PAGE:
pimping becomes the moviemakers’ way of flouting racial unease. Never mind
the essential inhumane act of exploitation; pimping, the Hughes brothers insist,
is a black thing. "Getting money out a bitch’s ass," one pimp
brags. Another, Rosebudd, boasts that his name is spelled with a "double
D for this pimpin’." Shamelessly, the Hughes brothers follow that
with a clip from Citizen Kane.

The Hughes brothers’
pop culture facility is an irritating thing. Their display of cinema gimmicks
and hiphop cliches has, from the beginning, been mistaken for talent. They use
film-buff dazzle to distract from their ignorance. Instead of referring to the
Last Poets’ Hustler’s Convention, the album-length examination
of black cultural habit and legend, that Kane reference makes a specious
point hoodwinking viewers unaware that African-American living traditions
do not
hold pimps in high esteem. (Proud testimonies from a pimp’s
mother and sister come out of–nowhere!) The Hugheses fake a documentary
to make stereotypes seem real. When one of the 10 pimps interviewed explains,
"Something came over me; I just started pimpin’," it’s not
questioned. The Hugheses don’t know better, then don’t challenge or

As with Dead President’s
panoply of black clowns, it becomes apparent that the Hugheses (like most film
critics) don’t actually know any black men. When they imply sociology or
psychology as explanations, it’s only when those disciplines can supply
evidence of degradation to back up black stereotypes. The Hughes brothers specialize
in a new kind of White Slavery, running a game on white racist susceptibility.
They don’t interview the prostitutes about the irony of white women looking
for black male power figures in skanky blonde/dusky muscled pairings. Yet one
pimp is allowed to invoke slavery and Reconstruction as origins of pimping.
"Prostitution wasn’t a bad thing, you look at the old movies,"
advises Pimp Danny Brown, who’s as benighted about history as the directors

Joni Mitchell proved she
knew more than the Hughes brothers about the sexual and social connotations
of black pimps when she posed as one for the cover of her Don Juan’s
Reckless Daughter
album. But the Hugheses never analyze pimp-whore fetishism
or materialism. They take idiotic pleasure in the outlandish clothes (one wears
a white suit standing before the Capitol in Washington, DC) and monikers (one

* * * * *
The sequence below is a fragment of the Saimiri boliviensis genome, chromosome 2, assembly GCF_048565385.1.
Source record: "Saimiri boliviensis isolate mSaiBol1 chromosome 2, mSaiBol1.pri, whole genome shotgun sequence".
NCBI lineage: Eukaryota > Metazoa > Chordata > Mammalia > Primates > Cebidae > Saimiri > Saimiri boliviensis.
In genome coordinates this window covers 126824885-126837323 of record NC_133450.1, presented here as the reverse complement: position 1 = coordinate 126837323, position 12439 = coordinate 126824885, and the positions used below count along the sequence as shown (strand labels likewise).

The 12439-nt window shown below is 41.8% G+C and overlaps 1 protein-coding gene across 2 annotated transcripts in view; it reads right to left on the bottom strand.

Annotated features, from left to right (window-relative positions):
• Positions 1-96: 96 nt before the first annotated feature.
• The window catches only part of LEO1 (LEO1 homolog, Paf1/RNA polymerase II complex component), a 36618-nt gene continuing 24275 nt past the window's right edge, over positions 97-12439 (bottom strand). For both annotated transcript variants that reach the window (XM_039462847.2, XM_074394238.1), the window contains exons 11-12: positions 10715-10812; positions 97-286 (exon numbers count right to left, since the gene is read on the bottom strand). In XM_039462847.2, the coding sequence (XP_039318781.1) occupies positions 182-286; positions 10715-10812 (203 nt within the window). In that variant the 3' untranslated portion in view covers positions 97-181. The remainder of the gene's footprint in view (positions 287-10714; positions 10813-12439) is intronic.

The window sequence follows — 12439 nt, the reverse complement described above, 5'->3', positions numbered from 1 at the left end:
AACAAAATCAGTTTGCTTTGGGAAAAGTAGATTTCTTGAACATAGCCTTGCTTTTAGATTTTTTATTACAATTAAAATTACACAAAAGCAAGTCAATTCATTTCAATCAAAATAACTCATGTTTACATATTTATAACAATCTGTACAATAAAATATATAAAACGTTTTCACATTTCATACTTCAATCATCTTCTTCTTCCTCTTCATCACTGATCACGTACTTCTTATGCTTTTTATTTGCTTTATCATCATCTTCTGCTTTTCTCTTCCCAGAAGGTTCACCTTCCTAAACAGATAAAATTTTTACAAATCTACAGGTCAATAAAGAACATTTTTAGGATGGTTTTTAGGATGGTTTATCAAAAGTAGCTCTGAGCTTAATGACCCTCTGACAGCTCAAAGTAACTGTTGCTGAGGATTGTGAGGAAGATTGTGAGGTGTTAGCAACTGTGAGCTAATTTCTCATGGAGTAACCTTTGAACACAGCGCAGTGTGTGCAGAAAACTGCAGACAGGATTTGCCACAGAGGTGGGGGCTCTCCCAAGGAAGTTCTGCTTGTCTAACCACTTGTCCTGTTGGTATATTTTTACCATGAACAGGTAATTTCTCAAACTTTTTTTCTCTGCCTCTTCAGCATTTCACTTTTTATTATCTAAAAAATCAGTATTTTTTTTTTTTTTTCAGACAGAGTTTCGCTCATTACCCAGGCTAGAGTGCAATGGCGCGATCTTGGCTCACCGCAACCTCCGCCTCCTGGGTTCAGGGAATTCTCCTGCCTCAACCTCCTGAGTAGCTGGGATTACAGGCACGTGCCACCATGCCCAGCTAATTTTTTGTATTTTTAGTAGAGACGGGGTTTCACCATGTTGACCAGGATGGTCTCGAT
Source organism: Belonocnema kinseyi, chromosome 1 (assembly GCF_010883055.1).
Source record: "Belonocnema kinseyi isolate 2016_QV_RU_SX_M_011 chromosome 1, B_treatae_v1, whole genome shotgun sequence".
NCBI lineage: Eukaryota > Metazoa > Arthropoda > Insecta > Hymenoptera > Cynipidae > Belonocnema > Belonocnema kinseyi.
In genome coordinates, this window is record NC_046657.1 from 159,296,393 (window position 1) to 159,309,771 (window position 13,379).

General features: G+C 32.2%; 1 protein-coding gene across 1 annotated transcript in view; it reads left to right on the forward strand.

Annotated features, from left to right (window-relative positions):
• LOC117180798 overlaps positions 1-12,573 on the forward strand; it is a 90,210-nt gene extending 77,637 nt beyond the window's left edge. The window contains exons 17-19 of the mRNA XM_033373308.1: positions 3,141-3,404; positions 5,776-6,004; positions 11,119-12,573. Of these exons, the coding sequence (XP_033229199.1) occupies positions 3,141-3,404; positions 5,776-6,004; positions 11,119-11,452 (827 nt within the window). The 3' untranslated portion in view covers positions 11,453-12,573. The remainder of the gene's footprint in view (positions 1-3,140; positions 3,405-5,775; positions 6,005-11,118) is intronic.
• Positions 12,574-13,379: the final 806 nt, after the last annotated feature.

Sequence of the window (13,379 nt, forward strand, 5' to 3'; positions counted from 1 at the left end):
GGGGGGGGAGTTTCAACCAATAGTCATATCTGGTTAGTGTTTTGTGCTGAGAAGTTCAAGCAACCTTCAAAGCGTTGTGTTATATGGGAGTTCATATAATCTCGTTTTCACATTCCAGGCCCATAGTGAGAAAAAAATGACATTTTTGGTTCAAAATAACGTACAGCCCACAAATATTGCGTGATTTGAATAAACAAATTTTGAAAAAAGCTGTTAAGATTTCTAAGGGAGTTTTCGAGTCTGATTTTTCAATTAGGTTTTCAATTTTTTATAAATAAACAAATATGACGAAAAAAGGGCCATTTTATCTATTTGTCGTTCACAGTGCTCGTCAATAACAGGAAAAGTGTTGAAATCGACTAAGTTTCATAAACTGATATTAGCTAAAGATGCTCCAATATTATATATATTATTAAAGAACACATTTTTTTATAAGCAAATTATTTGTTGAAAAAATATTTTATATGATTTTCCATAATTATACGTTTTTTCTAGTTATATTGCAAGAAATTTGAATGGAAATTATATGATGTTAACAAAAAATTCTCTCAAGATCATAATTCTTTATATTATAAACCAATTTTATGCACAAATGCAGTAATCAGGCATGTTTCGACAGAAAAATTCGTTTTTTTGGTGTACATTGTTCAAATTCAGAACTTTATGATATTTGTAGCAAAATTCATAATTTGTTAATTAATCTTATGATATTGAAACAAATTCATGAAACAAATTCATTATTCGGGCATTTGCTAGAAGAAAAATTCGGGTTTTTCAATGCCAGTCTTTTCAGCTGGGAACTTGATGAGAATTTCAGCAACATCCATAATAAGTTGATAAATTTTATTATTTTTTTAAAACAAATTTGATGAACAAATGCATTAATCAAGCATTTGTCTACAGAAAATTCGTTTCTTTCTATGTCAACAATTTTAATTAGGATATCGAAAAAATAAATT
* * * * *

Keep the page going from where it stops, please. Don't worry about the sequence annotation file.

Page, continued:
is called Bishop Don Magic Juan). By ignoring the roots of these men’s
behavior, American Pimp inflames audiences’ sexual insecurity. The
transgressive subject will seem "exciting" only so long as certain
moral strictures are in place. The Hugheses idolize pimps as markers of success
and rebellion. But this scoffing at Western repression (or is it a tribute to
American venality?) remains superficial. "A priest needs nuns, a doctor
needs nurses, pimps need hos," one slick practitioner says. Another adds,
"Any man can kill, any woman can be turned out."

Misogyny? That’s a
joke to the Hugheses, too. Their cleverest filmmaking is editing black-and-white
racetrack footage for a banal analogy to the way pimps run their stables of
whores. ("If they don’t get no instruction then there’s self-destruction.")
At one interesting moment, they cut away from a ho back-talking to her pimp
rather than sustaining and exploring the moment as true verite artists would.
Even pimps’ well-known physical abuse is glossed. ("Now I will lay
my goon hand down! Comb her head!" one admits briefly.) Still, the Hugheses
don’t get the politics of pimping. Despite using many clips–from a
1937 cautionary film titled Highway to Hell to the 1973 The Mack,
from Slaughter to Street Smart–their film-buffery lacks understanding.
(They leave out Melvin Van Peebles’ Sweet Sweetback’s Baadasssss
, which knowingly jumped past rebellious erotic fantasy to articulate
the politics of social resistance.) Links are made between street pimps and
Marion Barry, "the great Ike Turner," even Donald Trump–all featured
on a pimp calendar. The Hugheses simply expect audiences to get off on their

For hiphop credibility,
the Hugheses eventually bring up racist double standards by visiting a Nevada
bordello (the Moonlight Bunny Ranch), then evoking Heidi Fleiss and Hugh Hefner
as American celebrities. It’s a fake complaint, the sort the Hugheses are
used to getting away with. In the whole history of American motion pictures,
I cannot think of another instance where black filmmakers brazenly guilt-tripped
both white reviewers and black youth audiences with such transparent exploitation.
The ruse works only because the Hugheses contribute to the media’s incessant
stereotyping of black behavior. Their ignorance about the experience of black
manhood matches the mainstream’s. Treating pimps as heroes, the Hugheses
yet don’t treat them as human beings. Even an aging pimp from San Francisco,
Fillmore Slim, is not shown as a man of trouble and complication that r&b
artists know to sing about, but as a noble icon whose glazed face is shaded
by an antique fedora brim.

America’s race-sex-crime
fixation–which James Toback examined as satire, as exposé, as truth
in Black and White–gets twisted and confused in American Pimp.
It proves that in the years since the Hughes brothers lucked into a cultural
moment, they haven’t learned anything. Their evocation of Gaye, Mayfield,
Brown and Al Green (heard while a pimp-preacher declaims) as cultural touchstones
is wasted. And the entire history of America’s troubled black men–plus
the complicated ways they adapt in order to deal–is disgraced. Let’s
hope these fake "brothers" don’t do an encore.